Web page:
After three years – or six Hanukkah receptions, as he measures it – of handling Iran deal criticism and fights with Netanyahu, Matt Nosanchuk steps down

Matt Nosanchuk, seated at end of table, attending a Purim Megillah reading at the White House's Diplomatic Reception Room, March 24, 2016. (White House)
Matt Nosanchuk, seated at end of table, attending a Purim Megillah reading at the White House’s Diplomatic Reception Room, March 24, 2016. (White House)


WASHINGTON (JTA) – You get to listen to Jews yelling at you. You get to listen to mandarins tell you why they won’t listen to Jews. You get to emcee a cappella competitions.

Who wouldn’t want to be White House Jewish liaison?

Matt Nosanchuk lasted nearly three years in a post — officially titled associate director of public engagement — that may be the apotheosis of thanklessness. He stepped down last week.

Notably, Nosanchuk wound it up with plenty of thanks from some of those who made clear their antipathy to the administration he represented.

One email said: “Matt. Best of luck. You were always gracious and a wonderful listener. Obama is fortunate to have you.”

That was from Morton Klein, the president of the Zionist Organization of America and one of the Obama administration’s most lacerating critics.

Klein confirmed he sent the missive, which JTA obtained independently of Nosanchuk or Klein.

“Matt always took my calls, returned my calls, he listened to my concerns and responded respectfully, obviously supporting Obama, that’s his job,” Klein said. “Obama was lucky to have him.”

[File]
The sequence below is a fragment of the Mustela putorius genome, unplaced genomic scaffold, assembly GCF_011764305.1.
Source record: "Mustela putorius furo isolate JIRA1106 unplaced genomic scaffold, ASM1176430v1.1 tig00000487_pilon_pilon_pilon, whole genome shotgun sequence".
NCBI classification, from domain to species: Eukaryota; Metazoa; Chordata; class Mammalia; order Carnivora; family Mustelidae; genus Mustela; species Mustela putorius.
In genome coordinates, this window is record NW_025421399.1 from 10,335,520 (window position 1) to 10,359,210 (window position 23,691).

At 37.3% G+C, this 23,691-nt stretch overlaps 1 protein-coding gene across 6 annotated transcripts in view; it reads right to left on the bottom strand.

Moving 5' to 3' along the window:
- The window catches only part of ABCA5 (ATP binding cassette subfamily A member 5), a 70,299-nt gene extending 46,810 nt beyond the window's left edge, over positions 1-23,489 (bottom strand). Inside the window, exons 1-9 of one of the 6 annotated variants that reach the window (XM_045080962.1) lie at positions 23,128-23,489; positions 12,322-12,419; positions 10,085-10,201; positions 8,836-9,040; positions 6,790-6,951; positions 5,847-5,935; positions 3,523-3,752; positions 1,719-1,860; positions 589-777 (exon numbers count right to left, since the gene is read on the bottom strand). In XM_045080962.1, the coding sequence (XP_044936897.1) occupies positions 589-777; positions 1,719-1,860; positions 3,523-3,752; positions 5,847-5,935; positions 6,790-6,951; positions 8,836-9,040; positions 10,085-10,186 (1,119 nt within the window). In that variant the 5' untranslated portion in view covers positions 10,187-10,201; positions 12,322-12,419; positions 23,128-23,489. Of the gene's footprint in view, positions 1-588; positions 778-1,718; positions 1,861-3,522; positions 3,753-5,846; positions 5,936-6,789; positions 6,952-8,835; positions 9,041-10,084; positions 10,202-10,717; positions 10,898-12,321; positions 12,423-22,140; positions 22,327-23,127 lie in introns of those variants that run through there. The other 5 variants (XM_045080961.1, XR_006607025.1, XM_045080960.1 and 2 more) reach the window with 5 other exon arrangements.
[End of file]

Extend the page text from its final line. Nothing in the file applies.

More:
Nosanchuk’s key to lasting longer than his predecessors?

It was his preternatural ability to listen without judgment, according to Rabbi Levi Shemtov, who directs American Friends of Lubavitch, Chabad’s office here.

“Matt’s biggest strength might just be his ability to listen to opinions beyond his own or that of the administration and appreciate their merits,” Shemtov said. “That’s probably why he was so widely respected during his tenure.”

It’s a skill that guided Nosanchuk, 50, who lives in the Maryland suburbs of Washington, DC, through some of the most fraught years of a fraught relationship among the Obama administration, the Israeli government and some organized Jewish groups. He took flak both from the Jewish community and, occasionally, the administration officials to whom he would relay Jewish community concerns.

Nosanchuk led outreach to the Jewish community during the talks over the Iran nuclear deal, which the government of Israeli Prime Minister Benjamin Netanyahu and the American Israel Public Affairs Committee adamantly opposed, as well as the 2013-14 US-brokered Israeli-Palestinian peace talks, which collapsed in recriminations among all sides.

Throughout, he maintained friendly relationships with the antagonists in those battles, testified by rare on-the-record praise from AIPAC and Ron Dermer, the Israeli ambassador to Washington.

“The embassy enjoyed working with Matt, who also attended many of our events, and I wish him much success in the future,” Dermer told JTA in an email.

“We are grateful to Matt for his strong efforts to build the relationship between the administration and the pro-Israel community,” said Marshall Wittmann, AIPAC’s spokesman.

Nosanchuk would make a beeline for his adversaries in hopes of winning them over. At a recent conference of the Israeli-American Council, he sat at the same table as Sheldon Adelson — the council’s funder along with being a Republican kingmaker — and made pleasant small talk. Adelson, a casino magnate, had gone to great lengths in 2012 to stop President Barack Obama’s reelection.

In a biographical sketch he sent friends as he readied to leave, Nosanchuk listed near the top, “keeping lines of communication open with those in the community who are critical of” Obama. (Toward the end, he also lists “Emceed Kol HaOlam Jewish a cappella singing group competition.”)